What’s next? Syria is still in the crosshairs at the moment. Saudi Arabia hasn’t undergone one of those scripted “Color Revolutions” yet, one of the few agenda items that haven’t occurred at least partially by now. Time will tell; if the neocons eventually start beating the drums of war about the Saudis, it might not be too surprising. However, if they try to get us to kick sand in the faces of their geopolitical rivals yet again, there’s just one problem. We’ve figured out who has been setting us up, and we’ve had quite enough of being played for chumps already. Other than that, it’s time to change course on this dodgy strategy.
Israel’s siege mentality is at least understandable. They have little strategic depth, their neighbors don’t like them (it’s not too difficult to see why), and running the Palestinians off of their own land somehow failed to win hearts and minds. However, the results from a couple of decades of neocon interventions haven’t been encouraging. After all the wars and destabilization, Israel didn’t acquire smaller and more docile neighbors as hoped. Instead, this merely encouraged terrorism, the growth of enemy paramilitary forces, and radical Muslim fundamentalism. The lesson they need to take away from this is that kicking a nest of hornets doesn’t destroy the hornets; it just makes them mad. It’s time to stop doing that. Instead of repeating past mistakes, their top strategists could put their heads together to figure out how to get along with their neighbors.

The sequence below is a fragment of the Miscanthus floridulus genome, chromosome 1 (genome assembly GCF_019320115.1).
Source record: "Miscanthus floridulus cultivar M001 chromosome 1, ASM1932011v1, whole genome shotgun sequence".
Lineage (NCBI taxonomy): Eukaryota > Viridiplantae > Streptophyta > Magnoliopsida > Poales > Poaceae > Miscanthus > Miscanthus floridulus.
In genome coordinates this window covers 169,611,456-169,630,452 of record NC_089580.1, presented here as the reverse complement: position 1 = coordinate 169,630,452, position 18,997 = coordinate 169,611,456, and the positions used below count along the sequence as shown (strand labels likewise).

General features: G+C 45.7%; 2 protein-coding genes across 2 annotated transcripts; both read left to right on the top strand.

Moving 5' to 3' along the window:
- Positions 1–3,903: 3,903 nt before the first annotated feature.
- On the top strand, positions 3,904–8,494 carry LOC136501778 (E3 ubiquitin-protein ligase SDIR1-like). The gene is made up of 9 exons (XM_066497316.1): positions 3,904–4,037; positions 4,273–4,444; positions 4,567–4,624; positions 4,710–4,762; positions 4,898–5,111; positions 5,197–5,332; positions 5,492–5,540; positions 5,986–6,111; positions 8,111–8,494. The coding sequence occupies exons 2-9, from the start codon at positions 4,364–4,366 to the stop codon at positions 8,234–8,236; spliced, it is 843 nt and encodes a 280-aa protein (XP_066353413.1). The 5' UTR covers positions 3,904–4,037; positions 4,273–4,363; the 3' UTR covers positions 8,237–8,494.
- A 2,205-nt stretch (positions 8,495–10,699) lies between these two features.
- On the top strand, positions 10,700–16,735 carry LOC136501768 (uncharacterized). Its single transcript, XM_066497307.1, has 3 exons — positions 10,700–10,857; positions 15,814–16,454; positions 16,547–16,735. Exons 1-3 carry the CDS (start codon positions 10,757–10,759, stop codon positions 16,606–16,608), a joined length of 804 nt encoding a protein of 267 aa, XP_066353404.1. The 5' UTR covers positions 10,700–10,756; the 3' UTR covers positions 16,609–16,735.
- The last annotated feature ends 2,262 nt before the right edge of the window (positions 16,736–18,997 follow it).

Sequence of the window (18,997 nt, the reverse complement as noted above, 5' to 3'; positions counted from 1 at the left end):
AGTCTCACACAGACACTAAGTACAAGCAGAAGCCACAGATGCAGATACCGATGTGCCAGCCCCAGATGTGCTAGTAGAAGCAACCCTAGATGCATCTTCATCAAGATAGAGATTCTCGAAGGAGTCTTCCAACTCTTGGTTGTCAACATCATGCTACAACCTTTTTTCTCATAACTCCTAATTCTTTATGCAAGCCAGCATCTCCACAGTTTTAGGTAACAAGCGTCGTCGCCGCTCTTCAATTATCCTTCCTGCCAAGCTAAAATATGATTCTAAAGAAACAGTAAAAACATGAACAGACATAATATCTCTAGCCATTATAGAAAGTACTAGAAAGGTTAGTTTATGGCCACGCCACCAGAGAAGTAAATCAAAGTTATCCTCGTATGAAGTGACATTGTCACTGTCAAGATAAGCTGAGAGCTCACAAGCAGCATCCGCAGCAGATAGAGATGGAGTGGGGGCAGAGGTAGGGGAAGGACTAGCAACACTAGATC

Moreover, these shenanigans aren’t going over well in the USA, and more people are aware of the situation than some might think. It’s a bad idea for the Israeli government to alienate their number one ally and benefactor by overdoing the “let’s you and him fight” gambit and otherwise playing us for chumps. They need to stop doing that too. People notice things like that. These neocon spit-in-your-eye wars worsened the USA’s reputation according to International Opinion, wasted trillions of dollars that the budget doesn’t have, and cost thousands of American lives. From now on, if the Israelis want to pick fights with their neighbors, they can send their own citizens off to war. Americans have more than enough domestic problems that need addressing. For one thing, régime change begins at home.